After Tiger Woods rolled back the years to win the Masters on Sunday, we look back at Gianfranco Zola's 'miracle season' in 2002/03, when the Blues' Italian magician arguably played out his best campaign in west London at the age of 36.
For years it looked as though the biggest superstar golf has ever seen would become, as our American friends would put it, the 'winningest' athlete to grace the sport. Between 1997 and 2008, Woods won 14 majors – which are the top four tournaments in the golfing calendar – and he was on course to surpass the great Jack Nicklaus' record of 18, which has stood since 1986.
Sport is never straightforward, though. As a series of injuries and off-the-course issues derailed his career over the course of the next decade, many were left wondering if Tiger Woods had anything left in the tank.
As he proved across a scintillating four days at the famous Augusta National Golf Club, reports of Tiger's demise were greatly exaggerated and he produced a wonderful performance to have the famous Green Jacket placed upon his shoulders for the fifth time, and first for 14 years.
It has been described as one of the great sporting comeback stories of all time, and some have even gone so far as to describe it as a miracle. However you view it, there's no doubting Tiger's weekend at Augusta has captured the imagination of sports fans and writers the world over.
One man who would have taken a keen interest in all this is Gianfranco Zola, himself a handy golfer after taking up the sport after joining Chelsea in 1996. Kevin Hitchcock, our long-term understudy goalkeeper, was his regular playing partner, which helped the pair strike up a lifelong friendship.
Well, Zola and Woods share more than just a passion for the links, as the little Italian maestro, who is on Maurizio Sarri's coaching staff, can point to a spectacular comeback of his own during his playing days.
After joining Chelsea from Parma in November 1996, 'ZOLA 25' became the shirt every Blues fan wanted, as he produced football from another galaxy, unlike anything we'd seen before at Stamford Bridge. Within six months he became the first Chelsea player to win the FWA Footballer of the Year award, guiding us to FA Cup glory and establishing himself as the most universally loved player in the league.
Over the course of the next four seasons, the magic didn't stop. More trophies followed, including a Cup Winners' Cup delivered by Zola's explosive cameo against Stuttgart in the final, and he led us into the Champions League for the first time in our history. He could do no wrong.
Then, something changed in his sixth season in west London. Claudio Ranieri stumbled upon one of the best strike partnerships ever seen at the Bridge, as Jimmy Floyd Hasselbaink and Eidur Gudjohnsen linked up to devastating effect and their almost-telepathic understanding saw them combine for 52 goals and 29 assists.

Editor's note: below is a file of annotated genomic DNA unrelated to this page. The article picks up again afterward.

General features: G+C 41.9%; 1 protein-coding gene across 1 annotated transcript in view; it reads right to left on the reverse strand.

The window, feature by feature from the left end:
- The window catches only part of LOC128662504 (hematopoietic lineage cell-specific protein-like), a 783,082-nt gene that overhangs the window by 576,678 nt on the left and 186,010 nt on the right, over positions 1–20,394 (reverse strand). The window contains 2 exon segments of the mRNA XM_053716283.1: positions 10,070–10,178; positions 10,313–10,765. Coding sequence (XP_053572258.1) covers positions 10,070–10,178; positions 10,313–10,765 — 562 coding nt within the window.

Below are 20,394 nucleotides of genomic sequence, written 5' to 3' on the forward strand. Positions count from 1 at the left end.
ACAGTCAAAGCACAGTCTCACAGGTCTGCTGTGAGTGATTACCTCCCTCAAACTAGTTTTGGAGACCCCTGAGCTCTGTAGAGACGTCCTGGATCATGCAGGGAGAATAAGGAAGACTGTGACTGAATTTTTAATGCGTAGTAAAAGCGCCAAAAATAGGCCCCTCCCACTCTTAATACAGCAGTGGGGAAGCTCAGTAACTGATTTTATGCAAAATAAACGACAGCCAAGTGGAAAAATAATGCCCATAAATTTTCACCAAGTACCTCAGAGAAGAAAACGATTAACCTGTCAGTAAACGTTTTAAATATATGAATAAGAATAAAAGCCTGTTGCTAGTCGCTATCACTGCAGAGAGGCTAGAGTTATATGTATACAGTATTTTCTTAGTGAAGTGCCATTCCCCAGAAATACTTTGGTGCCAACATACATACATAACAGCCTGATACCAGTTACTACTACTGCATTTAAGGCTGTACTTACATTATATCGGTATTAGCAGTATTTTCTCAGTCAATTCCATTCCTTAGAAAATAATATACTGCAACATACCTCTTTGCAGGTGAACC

Sure, Zola scored perhaps his most famous goal in this campaign when he met a Graeme Le Saux corner with a mid-air flick against Norwich City in the FA Cup, but it looked like his time with the club was ending with a whimper.
That would not have been befitting of such a legendary figure, though, and Zola came back for pre-season in the summer of 2002 with a renewed vigour, working harder than he ever done before to rediscover the old magic.
What followed was the stuff of dreams. He plundered 16 goals, which was comfortably his best tally in a single season, including stunning free-kicks against Arsenal, Tottenham and Newcastle. His peers throughout the Premier League recognised his remarkable comeback and he was among the nominees for the PFA Player of the Year award.
Though he missed out on that honour, he was named Chelsea's Player of the Year for the second time in his career, as he guided us back into the Champions League. His last goal for the club, against Everton, was a stunning lob from a ridiculous angle which, had there been a Goal of the Season award back then, would have been a serious contender for further personal silverware.
Perhaps even better was his final act as a player at Chelsea was to run rings around Jamie Carragher by the corner flag, leaving the defender on his backside and swiping aimlessly at thin air, as full-time edged ever closer in a game against Liverpool which would confirm our place back amongst Europe's elite at the expense of the Reds.
It felt as if he was giving us one final moment to remember him by, the exclamation mark at the end of an extraordinary seven years.
'I didn't know it was my final act, I swear to God I didn't know,' he said in an interview for the book Blue Day.
'That season was my miracle, if I can say that. I didn’t play much the previous year and people were saying that I was finished. I remember speaking to the manager at the end of that season and telling him, “Next year I’m going to come back stronger than ever.”
'I worked hard all through the summer and when I came back I was sharp and I was focused. Things went really well and I rate that as one of my best years, if not the best.'
At the time we didn't know it was the last we would see of him in a competitive match for the club, as he soon departed for his home-town team Cagliari, having played 311 games, a club record at the time for most appearances by an overseas player.
His tally of 80 goals don't tell the full story of his influence, as he was as much a creator as he was a scorer, and his wizardry with the ball at his feet left fans gasping in disbelief. And we remember all the more fondly thanks to that 'miracle' season, which reminded us why he is one of the best we've ever seen at Stamford Bridge.